4. How do you think Christmas at the Tittletons will compare to your favourite Classic?
    See above answer.
    5. Do you think you would like to write a Historical Mystery sometime?
    A mystery: yes. Actually, I've been working on my first mystery (it's a short story) since April. I need to sit down and finish it.
    A historical mystery... perhaps someday! You never know. Currently, I don't have any plans to write one, though.
    Hmmm... I don't know if I have five people to tag... but I'll try.
    I would tag Jessica at Authorly Insane (to annoy her :P) but she's on hiatus for a month or so due to the beginning of school...
    And I would tag Kendra at Knitted by God's Plan, only she's already been tagged.
    And I would tag Clair at Working Title, but I have a sneaking suspicion that someone else is going to tag her... But if they don't, consider yourself tagged, Clair!
    So I will tag Emilyn J. Wood at The Story in a Spider's Web. Her blog is fabulously thought-provoking, though I'm not sure if she does tags or not.
    And I will tag Arabella at ShiningHisLight97 so that she will have to post there! Hee hee.
    And there's five people, even though three of them I didn't technically tag... Does it still count?
    And now I will stop starting sentences with 'and.'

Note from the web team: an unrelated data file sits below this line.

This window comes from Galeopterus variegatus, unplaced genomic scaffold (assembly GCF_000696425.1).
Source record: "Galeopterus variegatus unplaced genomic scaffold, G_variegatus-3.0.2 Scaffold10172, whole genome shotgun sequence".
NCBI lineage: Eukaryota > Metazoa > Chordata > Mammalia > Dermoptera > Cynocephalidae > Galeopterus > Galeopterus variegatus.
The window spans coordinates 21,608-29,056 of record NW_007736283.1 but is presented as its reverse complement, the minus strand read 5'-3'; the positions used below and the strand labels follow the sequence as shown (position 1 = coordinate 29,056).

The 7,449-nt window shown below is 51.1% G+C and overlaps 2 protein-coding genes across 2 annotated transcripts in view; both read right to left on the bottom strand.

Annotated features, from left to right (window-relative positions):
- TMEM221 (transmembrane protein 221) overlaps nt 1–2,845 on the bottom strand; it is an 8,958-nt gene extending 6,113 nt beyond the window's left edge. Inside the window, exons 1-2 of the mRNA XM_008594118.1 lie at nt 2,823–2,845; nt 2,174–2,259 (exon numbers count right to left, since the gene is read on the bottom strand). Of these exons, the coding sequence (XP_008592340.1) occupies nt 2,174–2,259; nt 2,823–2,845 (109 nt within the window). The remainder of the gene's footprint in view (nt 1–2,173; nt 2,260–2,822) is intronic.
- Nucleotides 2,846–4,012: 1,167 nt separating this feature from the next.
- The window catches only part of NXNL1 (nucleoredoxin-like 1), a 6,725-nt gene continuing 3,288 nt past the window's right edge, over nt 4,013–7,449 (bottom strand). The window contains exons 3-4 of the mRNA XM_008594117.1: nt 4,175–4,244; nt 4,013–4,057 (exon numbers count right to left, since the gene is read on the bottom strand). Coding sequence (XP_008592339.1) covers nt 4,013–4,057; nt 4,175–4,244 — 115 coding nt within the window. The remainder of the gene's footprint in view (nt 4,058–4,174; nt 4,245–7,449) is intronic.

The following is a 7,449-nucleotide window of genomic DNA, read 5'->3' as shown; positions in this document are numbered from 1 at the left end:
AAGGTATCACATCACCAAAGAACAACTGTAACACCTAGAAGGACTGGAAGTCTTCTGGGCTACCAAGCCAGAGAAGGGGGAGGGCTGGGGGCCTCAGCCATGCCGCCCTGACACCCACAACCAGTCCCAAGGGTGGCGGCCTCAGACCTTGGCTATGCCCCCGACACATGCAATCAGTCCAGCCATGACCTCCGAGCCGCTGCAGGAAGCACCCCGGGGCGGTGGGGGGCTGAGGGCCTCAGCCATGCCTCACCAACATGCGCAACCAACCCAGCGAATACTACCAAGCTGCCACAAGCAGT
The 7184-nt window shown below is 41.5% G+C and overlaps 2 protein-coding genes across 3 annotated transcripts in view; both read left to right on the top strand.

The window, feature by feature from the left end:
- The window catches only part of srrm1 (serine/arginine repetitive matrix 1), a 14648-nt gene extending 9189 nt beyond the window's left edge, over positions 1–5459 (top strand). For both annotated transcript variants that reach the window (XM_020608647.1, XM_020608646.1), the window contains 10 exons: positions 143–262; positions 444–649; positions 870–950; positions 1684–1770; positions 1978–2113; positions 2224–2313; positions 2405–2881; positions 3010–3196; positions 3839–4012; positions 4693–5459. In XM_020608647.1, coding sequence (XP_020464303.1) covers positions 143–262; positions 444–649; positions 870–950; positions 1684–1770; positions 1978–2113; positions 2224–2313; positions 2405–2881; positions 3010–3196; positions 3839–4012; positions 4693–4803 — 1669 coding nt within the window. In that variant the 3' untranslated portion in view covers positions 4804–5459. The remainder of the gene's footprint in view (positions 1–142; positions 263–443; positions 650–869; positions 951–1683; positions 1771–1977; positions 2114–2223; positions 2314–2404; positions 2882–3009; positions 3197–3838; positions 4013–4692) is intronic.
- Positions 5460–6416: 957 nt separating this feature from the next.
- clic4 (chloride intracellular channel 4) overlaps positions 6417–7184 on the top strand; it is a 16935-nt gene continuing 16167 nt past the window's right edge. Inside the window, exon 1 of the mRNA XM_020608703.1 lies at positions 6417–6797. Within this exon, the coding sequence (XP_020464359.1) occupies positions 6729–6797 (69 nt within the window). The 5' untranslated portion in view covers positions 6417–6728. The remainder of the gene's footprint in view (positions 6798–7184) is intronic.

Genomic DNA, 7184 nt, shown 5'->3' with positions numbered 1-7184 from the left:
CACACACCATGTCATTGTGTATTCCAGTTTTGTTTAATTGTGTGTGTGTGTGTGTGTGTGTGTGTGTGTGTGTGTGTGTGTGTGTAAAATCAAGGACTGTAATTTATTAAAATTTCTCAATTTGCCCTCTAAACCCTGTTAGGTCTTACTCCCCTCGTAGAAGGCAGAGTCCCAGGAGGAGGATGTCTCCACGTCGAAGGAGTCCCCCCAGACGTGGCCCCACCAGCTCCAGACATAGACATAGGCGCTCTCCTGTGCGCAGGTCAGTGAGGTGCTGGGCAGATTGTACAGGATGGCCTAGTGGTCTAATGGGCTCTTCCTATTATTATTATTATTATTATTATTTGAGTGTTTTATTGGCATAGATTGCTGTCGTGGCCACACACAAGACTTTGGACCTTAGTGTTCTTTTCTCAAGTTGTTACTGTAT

The second tag is from Kendra E. Ardnek, who is celebrating the release of her third book, The Ankulen, with a party! Go check it out, there's bound to be lots of fun! (Also, if you do this tag, and comment on her blog before Monday, you get entered in a giveaway!)
    Here are the questions:
    1. Did you have any imaginary friends as a child? If so, tell me about them!
    I had quite a few imaginary friends when I was younger! There was Dabby (a clever play on my own name... I think he was a whale). And there were also the two birds from the Your Big Backyard magazine (or was one a squirrel? I can't remember). There were one or two others, but I can't remember who they are at the moment.
    And, of course, I could go no where without my two favorite stuffed animals. They were kind of like imaginary friends. They had special voices and still sleep with me every night.